Representatives from political campaigns, both Democrat and Republican, are being questioned by federal prosecutors in Manhattan about the millions of dollars in donations they got from FTX founder Sam Bankman-Fried and two of the cryptocurrency exchange's former executives.
According to sources close to the matter, a law firm that represents several powerful Democrat political organizations, including the party's largest super PACS, its official campaign arms group, and the campaigns of politicians like Rep. Hakeem Jeffries, the newly-elected party leader replacing House Speaker Nancy Pelosi, has gotten an email seeking information about the donations they got from Bankman-Fried and his companies, reports The New York Times.
The prosecutors are also investigating donations made to GOP campaigns and committees by a FTX executive described as a top financier favoring candidates from the right, another source said.
Bankman-Fried was arrested last week, and is the only executive for the company who has been charged criminally. Even though FTX and its associated businesses only started a few years ago, in the months before the 2020 election, he donated nearly $45 million to political campaigns, mostly to Democrats.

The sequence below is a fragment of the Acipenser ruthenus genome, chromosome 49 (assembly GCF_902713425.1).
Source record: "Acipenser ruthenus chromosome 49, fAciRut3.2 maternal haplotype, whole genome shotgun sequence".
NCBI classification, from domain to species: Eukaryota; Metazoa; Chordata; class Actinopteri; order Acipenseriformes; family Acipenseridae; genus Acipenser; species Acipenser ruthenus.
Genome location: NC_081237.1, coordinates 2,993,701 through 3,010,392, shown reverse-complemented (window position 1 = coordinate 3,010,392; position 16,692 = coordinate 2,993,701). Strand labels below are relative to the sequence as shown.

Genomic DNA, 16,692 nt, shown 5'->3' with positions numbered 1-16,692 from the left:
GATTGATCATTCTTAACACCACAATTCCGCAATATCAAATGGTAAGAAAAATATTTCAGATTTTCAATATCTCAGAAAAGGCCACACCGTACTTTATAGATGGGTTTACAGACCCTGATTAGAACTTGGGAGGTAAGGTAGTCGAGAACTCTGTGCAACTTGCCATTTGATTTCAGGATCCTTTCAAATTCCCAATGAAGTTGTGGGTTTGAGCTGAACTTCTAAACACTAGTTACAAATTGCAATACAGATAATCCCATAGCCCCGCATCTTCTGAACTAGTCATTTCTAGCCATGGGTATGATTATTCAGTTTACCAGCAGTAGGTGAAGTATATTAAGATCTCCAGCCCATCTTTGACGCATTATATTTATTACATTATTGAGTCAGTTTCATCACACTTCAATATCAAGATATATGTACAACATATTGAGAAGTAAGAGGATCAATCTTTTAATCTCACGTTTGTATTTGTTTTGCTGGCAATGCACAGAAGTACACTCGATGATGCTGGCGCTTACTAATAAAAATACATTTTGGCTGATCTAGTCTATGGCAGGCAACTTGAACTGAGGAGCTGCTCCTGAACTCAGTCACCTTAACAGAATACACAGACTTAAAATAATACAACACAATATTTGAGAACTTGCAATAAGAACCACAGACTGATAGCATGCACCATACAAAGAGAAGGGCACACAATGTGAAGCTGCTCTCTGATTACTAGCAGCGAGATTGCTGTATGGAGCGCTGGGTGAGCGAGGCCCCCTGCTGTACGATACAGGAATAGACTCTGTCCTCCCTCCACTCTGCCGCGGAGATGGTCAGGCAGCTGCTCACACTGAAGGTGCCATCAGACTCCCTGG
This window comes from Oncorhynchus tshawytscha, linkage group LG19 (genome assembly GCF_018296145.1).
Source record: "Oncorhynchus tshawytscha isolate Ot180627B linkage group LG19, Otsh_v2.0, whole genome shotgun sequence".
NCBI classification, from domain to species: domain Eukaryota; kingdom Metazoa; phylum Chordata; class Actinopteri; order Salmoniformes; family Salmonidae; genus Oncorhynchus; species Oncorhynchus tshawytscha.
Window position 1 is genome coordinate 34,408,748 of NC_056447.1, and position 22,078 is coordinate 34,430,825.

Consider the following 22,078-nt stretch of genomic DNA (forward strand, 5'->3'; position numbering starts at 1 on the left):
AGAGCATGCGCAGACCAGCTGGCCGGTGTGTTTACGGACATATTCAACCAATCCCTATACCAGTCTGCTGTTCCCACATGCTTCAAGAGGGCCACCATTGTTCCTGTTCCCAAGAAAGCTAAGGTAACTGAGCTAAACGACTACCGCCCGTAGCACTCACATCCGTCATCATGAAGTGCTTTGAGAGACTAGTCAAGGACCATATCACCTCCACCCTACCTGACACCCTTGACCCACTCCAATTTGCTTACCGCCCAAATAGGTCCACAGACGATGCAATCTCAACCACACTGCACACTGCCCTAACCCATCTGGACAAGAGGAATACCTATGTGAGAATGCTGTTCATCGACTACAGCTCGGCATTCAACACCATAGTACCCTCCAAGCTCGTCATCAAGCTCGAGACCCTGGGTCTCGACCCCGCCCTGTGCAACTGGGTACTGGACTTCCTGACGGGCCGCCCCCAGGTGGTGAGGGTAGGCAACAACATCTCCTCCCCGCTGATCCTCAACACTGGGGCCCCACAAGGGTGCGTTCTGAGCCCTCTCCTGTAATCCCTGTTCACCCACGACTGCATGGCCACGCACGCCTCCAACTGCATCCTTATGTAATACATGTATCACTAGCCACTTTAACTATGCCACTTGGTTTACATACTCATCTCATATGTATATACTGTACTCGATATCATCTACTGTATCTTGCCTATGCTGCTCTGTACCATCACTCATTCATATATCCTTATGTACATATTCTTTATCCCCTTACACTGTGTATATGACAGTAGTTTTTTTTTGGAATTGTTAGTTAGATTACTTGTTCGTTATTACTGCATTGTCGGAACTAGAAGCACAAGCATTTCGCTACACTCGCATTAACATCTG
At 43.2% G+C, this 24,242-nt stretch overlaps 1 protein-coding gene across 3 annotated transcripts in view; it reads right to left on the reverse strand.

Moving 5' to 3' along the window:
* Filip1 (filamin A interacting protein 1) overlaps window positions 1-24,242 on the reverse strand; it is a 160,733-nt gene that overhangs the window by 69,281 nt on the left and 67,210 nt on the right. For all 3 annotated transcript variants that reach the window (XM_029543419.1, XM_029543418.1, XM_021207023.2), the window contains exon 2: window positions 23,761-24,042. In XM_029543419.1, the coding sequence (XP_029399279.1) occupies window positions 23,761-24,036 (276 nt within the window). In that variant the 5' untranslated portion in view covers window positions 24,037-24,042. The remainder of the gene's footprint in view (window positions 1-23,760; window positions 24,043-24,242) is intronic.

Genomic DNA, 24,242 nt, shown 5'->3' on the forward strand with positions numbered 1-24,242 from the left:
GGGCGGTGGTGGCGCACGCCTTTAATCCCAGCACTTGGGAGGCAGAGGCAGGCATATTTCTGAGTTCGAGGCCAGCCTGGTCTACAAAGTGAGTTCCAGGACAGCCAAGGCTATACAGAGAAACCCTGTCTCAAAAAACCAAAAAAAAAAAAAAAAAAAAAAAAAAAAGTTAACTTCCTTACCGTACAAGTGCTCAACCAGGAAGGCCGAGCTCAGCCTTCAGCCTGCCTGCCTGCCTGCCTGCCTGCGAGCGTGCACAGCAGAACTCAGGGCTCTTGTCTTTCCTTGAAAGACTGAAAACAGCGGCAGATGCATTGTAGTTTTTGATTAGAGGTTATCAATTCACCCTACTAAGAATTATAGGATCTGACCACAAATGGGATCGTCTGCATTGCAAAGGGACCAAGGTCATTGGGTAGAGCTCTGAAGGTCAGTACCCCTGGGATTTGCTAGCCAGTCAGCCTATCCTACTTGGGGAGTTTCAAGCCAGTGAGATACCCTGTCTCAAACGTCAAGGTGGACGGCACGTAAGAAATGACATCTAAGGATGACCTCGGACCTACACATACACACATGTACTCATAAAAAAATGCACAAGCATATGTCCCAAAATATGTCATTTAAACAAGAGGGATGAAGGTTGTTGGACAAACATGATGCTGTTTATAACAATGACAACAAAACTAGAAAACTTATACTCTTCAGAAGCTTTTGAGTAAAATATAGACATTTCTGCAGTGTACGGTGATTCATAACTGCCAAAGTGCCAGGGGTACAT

The DOJ's inquires seem, so far, to be an evidence-gathering move in investigations on Bankman-Fried and other FTX executives, but that could change, with politicians and campaigns from both sides of the aisle facing questions about taking money from the cryptocurrency industry, which remains mostly unregulated.
Some politicians, such as Jeffries, have returned donations or given the money to charities, with some groups saying they will set the cash aside until it's determined where returned payments should be made or if victims of the alleged scheme will get their money back.
Bankman-Fried and other executives are accused of diverting customers' money to buy expensive real estate, invest in rival cyber currency firms, and donate to political campaigns. FTX is now bankrupt.
Bankman-Fried's arrest in the Bahamas on Dec. 12 followed investigations by the DOJ and the Securities and Exchange Commission that focused on another company, Alameda Research, which he had helped to start. He is also facing civil fraud charges from the SEC.
Among his fraud charges, Bankman-Fried is facing charges that he conspired to violate campaign finance laws prohibiting corporate donations to campaigns or that are made in the names of other people.
According to Federal Election Commission regulations, political campaigns must return donations later determined to be illegal.
Cryptocurrency skeptics are saying the donations and scandal show the hazards of allowing loopholes that allow such money to be spent.
"It shows a fundamental weakness in our campaign finance laws," Craig Holman, an official at the watchdog group Public Citizen commented. "On the receiving end, you’ve got candidates and officeholders who should have been suspicious of the sudden influx of funds from the crypto industry.”
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